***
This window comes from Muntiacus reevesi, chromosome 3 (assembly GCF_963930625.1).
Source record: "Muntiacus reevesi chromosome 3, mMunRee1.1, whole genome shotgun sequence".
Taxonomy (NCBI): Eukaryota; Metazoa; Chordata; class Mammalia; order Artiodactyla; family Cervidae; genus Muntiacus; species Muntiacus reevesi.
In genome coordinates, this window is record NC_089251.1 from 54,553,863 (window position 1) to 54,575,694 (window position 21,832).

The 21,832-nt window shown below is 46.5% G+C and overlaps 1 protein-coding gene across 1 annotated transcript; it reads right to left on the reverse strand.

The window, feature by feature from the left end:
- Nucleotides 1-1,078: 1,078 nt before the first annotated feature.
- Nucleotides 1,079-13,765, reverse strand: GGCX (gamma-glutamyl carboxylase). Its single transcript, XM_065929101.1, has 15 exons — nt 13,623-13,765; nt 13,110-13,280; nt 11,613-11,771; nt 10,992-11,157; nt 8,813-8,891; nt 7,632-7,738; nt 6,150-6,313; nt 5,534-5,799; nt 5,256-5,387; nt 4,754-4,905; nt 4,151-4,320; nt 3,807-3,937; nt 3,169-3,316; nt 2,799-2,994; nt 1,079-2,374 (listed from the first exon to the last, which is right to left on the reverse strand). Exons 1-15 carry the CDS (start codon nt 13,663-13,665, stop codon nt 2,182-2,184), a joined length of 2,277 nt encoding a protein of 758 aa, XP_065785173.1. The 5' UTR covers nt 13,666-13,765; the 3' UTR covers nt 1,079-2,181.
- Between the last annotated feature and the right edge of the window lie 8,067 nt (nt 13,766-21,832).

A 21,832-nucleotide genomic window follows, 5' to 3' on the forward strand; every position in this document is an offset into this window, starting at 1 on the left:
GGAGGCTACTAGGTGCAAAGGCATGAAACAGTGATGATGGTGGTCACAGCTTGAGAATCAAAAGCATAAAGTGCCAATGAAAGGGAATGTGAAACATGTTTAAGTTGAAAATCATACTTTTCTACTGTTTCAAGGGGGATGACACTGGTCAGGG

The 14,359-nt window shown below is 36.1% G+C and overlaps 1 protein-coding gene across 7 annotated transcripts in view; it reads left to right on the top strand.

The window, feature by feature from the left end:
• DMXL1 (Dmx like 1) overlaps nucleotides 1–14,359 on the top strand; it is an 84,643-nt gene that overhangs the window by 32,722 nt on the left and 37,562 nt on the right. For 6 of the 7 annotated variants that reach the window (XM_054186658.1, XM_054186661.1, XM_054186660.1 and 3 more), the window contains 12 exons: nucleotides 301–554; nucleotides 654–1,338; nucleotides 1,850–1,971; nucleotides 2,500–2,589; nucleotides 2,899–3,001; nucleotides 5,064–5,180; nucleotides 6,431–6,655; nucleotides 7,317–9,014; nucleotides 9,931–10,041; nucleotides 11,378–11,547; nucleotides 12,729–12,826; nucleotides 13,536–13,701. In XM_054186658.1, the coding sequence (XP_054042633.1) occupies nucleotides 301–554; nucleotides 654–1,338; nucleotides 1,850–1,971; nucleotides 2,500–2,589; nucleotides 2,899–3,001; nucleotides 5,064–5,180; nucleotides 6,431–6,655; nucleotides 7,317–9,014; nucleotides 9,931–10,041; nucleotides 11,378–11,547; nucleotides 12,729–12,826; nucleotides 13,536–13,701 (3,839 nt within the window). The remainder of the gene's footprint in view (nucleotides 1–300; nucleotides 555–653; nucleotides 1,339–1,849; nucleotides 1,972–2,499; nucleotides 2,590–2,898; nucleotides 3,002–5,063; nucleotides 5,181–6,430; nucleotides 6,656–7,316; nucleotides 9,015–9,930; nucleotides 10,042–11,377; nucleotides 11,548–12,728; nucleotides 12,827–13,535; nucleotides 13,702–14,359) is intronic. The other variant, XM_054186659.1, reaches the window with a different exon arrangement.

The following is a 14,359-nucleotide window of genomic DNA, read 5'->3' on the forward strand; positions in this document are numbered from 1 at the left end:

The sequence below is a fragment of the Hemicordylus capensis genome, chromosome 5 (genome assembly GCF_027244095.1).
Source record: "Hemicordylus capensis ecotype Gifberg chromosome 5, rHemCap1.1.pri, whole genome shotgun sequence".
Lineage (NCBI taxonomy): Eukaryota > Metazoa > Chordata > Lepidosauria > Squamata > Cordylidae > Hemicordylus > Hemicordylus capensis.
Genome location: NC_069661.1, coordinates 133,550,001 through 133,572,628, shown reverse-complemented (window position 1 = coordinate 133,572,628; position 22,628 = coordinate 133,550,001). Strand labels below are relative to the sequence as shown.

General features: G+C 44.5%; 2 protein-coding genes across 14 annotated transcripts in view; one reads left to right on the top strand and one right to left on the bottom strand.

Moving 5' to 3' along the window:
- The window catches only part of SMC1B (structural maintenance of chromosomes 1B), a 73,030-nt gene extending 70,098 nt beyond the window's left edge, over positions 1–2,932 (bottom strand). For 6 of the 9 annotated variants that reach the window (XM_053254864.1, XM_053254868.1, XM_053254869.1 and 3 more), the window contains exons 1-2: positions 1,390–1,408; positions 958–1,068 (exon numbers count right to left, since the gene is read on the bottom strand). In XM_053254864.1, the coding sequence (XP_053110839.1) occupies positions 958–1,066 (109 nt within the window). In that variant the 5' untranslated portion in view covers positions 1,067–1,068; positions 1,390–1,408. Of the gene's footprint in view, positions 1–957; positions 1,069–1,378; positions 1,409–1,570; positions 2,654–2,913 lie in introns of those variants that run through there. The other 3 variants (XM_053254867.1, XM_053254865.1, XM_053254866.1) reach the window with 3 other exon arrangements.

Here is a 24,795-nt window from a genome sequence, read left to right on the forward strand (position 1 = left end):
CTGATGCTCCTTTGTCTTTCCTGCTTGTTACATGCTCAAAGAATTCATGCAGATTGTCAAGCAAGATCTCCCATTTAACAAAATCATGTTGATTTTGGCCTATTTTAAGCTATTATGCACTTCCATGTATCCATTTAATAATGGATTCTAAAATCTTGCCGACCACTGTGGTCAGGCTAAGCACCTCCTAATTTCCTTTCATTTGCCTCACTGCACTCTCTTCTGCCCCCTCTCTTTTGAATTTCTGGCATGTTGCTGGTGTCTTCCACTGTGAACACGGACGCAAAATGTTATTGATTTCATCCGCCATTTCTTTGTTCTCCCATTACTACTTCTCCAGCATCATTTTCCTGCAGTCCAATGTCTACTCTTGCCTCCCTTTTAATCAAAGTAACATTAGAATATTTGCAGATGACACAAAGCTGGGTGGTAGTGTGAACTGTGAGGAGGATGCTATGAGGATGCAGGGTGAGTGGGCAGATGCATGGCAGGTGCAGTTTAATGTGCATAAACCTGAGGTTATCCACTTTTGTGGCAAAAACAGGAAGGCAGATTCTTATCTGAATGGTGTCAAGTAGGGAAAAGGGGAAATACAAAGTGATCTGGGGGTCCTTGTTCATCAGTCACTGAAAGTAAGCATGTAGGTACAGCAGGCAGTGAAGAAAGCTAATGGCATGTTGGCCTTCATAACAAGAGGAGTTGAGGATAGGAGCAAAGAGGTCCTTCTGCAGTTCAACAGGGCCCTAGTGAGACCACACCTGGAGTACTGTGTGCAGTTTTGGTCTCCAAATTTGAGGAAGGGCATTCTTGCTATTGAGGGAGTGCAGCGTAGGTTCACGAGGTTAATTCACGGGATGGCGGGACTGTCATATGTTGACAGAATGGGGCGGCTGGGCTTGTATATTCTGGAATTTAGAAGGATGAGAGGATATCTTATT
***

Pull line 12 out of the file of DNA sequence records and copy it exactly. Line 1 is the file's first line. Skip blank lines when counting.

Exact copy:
The 14,359-nt window shown below is 36.1% G+C and overlaps 1 protein-coding gene across 7 annotated transcripts in view; it reads left to right on the top strand.